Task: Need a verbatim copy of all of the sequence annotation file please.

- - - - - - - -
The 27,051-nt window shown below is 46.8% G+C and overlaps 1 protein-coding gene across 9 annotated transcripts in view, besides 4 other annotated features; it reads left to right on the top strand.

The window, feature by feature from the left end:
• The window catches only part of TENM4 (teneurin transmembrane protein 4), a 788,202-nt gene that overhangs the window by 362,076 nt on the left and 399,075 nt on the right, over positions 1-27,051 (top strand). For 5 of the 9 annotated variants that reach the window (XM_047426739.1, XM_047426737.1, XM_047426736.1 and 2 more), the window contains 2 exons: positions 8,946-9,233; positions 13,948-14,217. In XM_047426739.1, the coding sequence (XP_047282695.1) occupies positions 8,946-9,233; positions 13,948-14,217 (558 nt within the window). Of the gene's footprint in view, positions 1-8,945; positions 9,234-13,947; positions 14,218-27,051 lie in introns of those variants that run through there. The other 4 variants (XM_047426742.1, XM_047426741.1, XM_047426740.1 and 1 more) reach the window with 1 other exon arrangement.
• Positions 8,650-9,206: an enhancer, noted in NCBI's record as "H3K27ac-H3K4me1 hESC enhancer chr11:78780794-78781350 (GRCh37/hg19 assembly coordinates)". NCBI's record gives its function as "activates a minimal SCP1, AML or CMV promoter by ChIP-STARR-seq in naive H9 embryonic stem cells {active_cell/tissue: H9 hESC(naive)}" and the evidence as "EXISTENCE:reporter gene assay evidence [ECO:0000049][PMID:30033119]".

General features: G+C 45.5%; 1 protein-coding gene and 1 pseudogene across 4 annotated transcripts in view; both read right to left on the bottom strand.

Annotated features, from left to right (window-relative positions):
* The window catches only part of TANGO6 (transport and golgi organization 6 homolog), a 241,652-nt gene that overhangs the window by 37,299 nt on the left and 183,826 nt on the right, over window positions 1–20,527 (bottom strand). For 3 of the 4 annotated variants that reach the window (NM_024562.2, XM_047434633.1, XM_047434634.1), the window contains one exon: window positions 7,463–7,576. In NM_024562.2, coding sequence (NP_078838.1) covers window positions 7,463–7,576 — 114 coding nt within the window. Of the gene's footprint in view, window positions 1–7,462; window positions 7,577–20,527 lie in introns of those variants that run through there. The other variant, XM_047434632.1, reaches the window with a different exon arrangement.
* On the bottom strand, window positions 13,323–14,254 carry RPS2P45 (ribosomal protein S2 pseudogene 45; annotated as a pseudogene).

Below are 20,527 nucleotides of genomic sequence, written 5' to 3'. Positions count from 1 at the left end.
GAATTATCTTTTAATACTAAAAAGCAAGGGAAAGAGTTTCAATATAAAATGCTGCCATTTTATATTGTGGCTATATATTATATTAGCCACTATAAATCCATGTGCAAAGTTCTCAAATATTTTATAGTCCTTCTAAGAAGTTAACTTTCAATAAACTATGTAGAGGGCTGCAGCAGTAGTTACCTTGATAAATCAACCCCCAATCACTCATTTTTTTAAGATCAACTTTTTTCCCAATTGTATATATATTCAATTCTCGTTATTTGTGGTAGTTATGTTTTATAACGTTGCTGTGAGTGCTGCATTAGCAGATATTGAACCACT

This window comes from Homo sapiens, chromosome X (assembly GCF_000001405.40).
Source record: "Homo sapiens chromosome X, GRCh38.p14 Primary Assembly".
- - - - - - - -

The 27,051-nt window shown below is 46.8% G+C and overlaps 1 protein-coding gene across 9 annotated transcripts in view, besides 4 other annotated features; it reads left to right on the top strand.

The window, feature by feature from the left end:
• The window catches only part of TENM4 (teneurin transmembrane protein 4), a 788,202-nt gene that overhangs the window by 362,076 nt on the left and 399,075 nt on the right, over positions 1-27,051 (top strand). For 5 of the 9 annotated variants that reach the window (XM_047426739.1, XM_047426737.1, XM_047426736.1 and 2 more), the window contains 2 exons: positions 8,946-9,233; positions 13,948-14,217. In XM_047426739.1, the coding sequence (XP_047282695.1) occupies positions 8,946-9,233; positions 13,948-14,217 (558 nt within the window). Of the gene's footprint in view, positions 1-8,945; positions 9,234-13,947; positions 14,218-27,051 lie in introns of those variants that run through there. The other 4 variants (XM_047426742.1, XM_047426741.1, XM_047426740.1 and 1 more) reach the window with 1 other exon arrangement.
• Positions 8,650-9,206: an enhancer, noted in NCBI's record as "H3K27ac-H3K4me1 hESC enhancer chr11:78780794-78781350 (GRCh37/hg19 assembly coordinates)". NCBI's record gives its function as "activates a minimal SCP1, AML or CMV promoter by ChIP-STARR-seq in naive H9 embryonic stem cells {active_cell/tissue: H9 hESC(naive)}" and the evidence as "EXISTENCE:reporter gene assay evidence [ECO:0000049][PMID:30033119]".

General features: G+C 45.5%; 1 protein-coding gene and 1 pseudogene across 4 annotated transcripts in view; both read right to left on the bottom strand.

Annotated features, from left to right (window-relative positions):
* The window catches only part of TANGO6 (transport and golgi organization 6 homolog), a 241,652-nt gene that overhangs the window by 37,299 nt on the left and 183,826 nt on the right, over window positions 1–20,527 (bottom strand). For 3 of the 4 annotated variants that reach the window (NM_024562.2, XM_047434633.1, XM_047434634.1), the window contains one exon: window positions 7,463–7,576. In NM_024562.2, coding sequence (NP_078838.1) covers window positions 7,463–7,576 — 114 coding nt within the window. Of the gene's footprint in view, window positions 1–7,462; window positions 7,577–20,527 lie in introns of those variants that run through there. The other variant, XM_047434632.1, reaches the window with a different exon arrangement.
* On the bottom strand, window positions 13,323–14,254 carry RPS2P45 (ribosomal protein S2 pseudogene 45; annotated as a pseudogene).

Below are 20,527 nucleotides of genomic sequence, written 5' to 3'. Positions count from 1 at the left end.
GAATTATCTTTTAATACTAAAAAGCAAGGGAAAGAGTTTCAATATAAAATGCTGCCATTTTATATTGTGGCTATATATTATATTAGCCACTATAAATCCATGTGCAAAGTTCTCAAATATTTTATAGTCCTTCTAAGAAGTTAACTTTCAATAAACTATGTAGAGGGCTGCAGCAGTAGTTACCTTGATAAATCAACCCCCAATCACTCATTTTTTTAAGATCAACTTTTTTCCCAATTGTATATATATTCAATTCTCGTTATTTGTGGTAGTTATGTTTTATAACGTTGCTGTGAGTGCTGCATTAGCAGATATTGAACCACT

This window comes from Homo sapiens, chromosome X (assembly GCF_000001405.40).
Source record: "Homo sapiens chromosome X, GRCh38.p14 Primary Assembly".